Cloudinary Blog

Video Management Made Easy

Video Management Made Easy with Cloudinary

Like it or not, visuals tell better stories than words. But using images and videos on a website presents challenges. This article is a follow-up to Website Image Performance Improvement, in which we discussed how to upload, store, manipulate, optimize and deliver images, efficiently and effectively. Now, let's talk video.

Much like we talked in our previous article about the managing images on your website, you may also have a need to render video content. Trust me -- simply throwing a <video> tag with an accurate source to the browser does not deliver user satisfaction. At a high level, you need to consider the website layout, video quality and delivery, as well as address challenges, such as:

Adjusting video quality based on network conditions. For example, users in developing countries may have a slower internet connection compared to users in developed countries Delivering content to mobile users Transcoding for different browsers Manipulating video, such as resizing, cropping and adding visual effects

All these requirements make video complex. You cannot just take care of videos in few hours. In fact, you may find it difficult to find answers to certain questions on video management. But, there is one swift solution -- Cloudinary.

Cloudinary is an all-in-one media management solution. In this article, we are going to delve into using Cloudinary to easily upload, manipulate and deliver videos.

Let's see how we can use Cloudinary in our Node application.

Setup and Installation

Using Cloudinary in your existing application is easy:

  • Create a free Cloudinary account. You will receive an API key and secret. Store the key and your cloud name somewhere safe and easily accessible.
  • Install the Cloudinary SDK in your existing project: npm install --save cloudinary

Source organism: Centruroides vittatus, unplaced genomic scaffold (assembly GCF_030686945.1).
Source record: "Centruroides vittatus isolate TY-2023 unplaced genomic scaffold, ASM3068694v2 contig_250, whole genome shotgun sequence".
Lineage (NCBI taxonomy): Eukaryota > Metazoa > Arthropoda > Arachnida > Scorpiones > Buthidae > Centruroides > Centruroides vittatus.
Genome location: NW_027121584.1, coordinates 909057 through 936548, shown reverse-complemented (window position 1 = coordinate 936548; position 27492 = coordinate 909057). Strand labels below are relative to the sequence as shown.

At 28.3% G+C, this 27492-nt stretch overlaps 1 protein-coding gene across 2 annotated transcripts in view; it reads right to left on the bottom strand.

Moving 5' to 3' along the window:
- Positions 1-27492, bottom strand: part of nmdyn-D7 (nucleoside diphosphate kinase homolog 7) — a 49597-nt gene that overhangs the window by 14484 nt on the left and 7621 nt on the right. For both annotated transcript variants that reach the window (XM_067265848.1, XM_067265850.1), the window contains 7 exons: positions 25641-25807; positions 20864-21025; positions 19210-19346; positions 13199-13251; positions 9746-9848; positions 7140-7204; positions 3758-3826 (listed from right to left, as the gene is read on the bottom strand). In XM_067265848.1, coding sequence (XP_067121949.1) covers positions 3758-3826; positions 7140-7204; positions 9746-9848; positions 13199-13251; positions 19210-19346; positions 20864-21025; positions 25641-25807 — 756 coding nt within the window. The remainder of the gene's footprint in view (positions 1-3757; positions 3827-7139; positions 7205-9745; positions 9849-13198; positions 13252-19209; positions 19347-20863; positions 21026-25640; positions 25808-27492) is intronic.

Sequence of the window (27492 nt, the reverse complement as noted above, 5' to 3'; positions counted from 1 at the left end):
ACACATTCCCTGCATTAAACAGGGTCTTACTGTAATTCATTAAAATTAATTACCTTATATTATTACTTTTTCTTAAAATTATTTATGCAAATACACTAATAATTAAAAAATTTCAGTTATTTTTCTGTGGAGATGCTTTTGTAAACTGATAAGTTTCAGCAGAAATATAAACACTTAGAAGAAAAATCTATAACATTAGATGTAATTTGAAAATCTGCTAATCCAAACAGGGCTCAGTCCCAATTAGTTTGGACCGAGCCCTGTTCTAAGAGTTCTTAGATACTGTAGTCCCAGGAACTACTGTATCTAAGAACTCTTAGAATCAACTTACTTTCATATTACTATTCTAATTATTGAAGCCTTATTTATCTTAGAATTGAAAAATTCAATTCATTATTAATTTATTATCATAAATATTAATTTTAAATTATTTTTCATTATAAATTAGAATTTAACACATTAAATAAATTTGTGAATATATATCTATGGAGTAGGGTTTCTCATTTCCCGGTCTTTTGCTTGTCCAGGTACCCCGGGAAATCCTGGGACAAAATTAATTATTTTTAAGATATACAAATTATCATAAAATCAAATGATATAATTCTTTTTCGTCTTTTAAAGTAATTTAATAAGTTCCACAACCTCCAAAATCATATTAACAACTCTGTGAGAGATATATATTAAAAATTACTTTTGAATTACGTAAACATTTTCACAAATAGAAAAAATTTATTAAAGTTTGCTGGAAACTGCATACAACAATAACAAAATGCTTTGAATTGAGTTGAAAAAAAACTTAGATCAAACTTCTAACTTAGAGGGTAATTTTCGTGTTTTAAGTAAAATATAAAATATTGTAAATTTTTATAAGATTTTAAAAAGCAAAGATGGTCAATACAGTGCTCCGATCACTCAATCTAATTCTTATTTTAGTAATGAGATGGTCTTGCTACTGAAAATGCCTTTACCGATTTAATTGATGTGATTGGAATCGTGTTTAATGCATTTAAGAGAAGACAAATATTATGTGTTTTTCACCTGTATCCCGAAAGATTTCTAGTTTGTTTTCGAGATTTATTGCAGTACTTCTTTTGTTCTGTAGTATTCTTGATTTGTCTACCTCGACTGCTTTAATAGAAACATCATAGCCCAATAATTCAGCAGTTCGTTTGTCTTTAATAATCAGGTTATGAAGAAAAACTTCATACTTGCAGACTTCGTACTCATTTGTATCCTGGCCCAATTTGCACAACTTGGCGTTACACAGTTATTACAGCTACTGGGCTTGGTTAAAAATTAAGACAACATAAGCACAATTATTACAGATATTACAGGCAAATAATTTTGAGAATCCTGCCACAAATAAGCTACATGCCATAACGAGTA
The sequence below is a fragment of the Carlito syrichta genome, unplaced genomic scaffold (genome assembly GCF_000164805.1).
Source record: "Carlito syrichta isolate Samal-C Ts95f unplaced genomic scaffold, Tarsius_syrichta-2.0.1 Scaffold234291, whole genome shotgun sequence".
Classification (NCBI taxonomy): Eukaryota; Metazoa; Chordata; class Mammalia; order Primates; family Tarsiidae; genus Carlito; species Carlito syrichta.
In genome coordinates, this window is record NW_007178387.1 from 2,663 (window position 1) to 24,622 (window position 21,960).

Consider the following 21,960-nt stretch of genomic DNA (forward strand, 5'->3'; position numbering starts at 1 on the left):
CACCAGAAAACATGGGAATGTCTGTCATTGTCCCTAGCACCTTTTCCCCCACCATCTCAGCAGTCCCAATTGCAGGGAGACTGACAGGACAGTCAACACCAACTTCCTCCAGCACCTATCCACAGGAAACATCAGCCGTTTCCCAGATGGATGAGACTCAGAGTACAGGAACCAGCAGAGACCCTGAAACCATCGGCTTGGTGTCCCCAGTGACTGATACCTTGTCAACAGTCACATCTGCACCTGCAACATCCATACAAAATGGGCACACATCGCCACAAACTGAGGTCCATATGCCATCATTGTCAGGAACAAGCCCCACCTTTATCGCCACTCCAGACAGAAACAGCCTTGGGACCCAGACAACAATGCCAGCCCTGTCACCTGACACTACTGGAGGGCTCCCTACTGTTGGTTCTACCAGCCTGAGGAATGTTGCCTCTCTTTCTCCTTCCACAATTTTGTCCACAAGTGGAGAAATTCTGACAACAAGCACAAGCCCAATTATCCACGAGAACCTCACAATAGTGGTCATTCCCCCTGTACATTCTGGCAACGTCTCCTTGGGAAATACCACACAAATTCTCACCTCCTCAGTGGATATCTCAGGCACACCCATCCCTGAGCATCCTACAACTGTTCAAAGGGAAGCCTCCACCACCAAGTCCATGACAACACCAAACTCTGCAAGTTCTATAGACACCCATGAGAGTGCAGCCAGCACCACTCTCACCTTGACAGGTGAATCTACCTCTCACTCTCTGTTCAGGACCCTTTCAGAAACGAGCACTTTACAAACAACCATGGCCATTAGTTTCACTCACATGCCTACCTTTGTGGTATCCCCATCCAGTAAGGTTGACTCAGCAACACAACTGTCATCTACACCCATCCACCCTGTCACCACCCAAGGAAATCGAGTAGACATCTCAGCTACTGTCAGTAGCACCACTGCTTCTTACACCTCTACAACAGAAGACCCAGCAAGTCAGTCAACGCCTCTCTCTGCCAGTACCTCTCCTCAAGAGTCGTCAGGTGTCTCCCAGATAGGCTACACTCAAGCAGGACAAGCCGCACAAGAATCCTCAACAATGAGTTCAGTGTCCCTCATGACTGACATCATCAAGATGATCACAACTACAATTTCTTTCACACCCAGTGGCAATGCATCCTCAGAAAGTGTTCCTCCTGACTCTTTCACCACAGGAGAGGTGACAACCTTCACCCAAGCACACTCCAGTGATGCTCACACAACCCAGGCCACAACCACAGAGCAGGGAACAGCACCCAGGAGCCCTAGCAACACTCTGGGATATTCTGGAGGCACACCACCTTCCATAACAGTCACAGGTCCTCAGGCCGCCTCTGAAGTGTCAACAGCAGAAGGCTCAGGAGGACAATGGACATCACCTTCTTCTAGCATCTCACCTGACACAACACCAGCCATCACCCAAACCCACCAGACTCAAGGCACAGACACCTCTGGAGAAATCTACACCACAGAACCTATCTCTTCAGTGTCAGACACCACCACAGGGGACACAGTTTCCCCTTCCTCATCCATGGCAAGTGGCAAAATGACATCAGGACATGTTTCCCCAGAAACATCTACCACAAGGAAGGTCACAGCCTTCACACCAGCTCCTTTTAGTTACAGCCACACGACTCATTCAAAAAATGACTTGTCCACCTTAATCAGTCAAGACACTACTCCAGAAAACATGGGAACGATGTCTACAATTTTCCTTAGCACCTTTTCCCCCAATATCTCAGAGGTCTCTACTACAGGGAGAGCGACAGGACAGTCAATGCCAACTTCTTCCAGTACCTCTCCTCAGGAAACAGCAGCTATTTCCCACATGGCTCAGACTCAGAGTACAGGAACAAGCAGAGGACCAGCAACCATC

• Include and configure Cloudinary in your Node app using the credentials received after creating a new account:
var cloudinary = require('cloudinary');

cloudinary.config({ 
    cloud_name: '<CLOUD_NAME>', 
    api_key: '<API_KEY>', 
    api_secret: '<API_SECRET>' 
});

The cloud_name is enough when making and opening API calls like delivering videos. The key and secret are needed for secure calls, such as video uploads.

Video Upload

All you need to start managing videos is to upload the best video quality you have. You can manipulate videos on-the-fly using Cloudinary's comprehensive API and easy to use manipulation URLs. Therefore, there is no need to do that before uploading. Let's see a simple code example from Node for making a video upload:

cloudinary.uploader.upload("MLB_Vid.mp4", 
        function(result) {console.log(result); }, 
        { resource_type: "video" });

It’s the same API method for images, but this time you have to explicitly tell the uploader that the resource type is video by passing the following as the third argument for the upload method:

{ resource_type: "video" }

Video Delivery

After uploading videos, you need to determine how they should be delivered. You can use the SDK's video API to achieve this:

cloudinary.video("MLB_Vid")

Video Transformation

Transformation is the act of adjusting the existing properties and quality of the videos to achieve the desired output.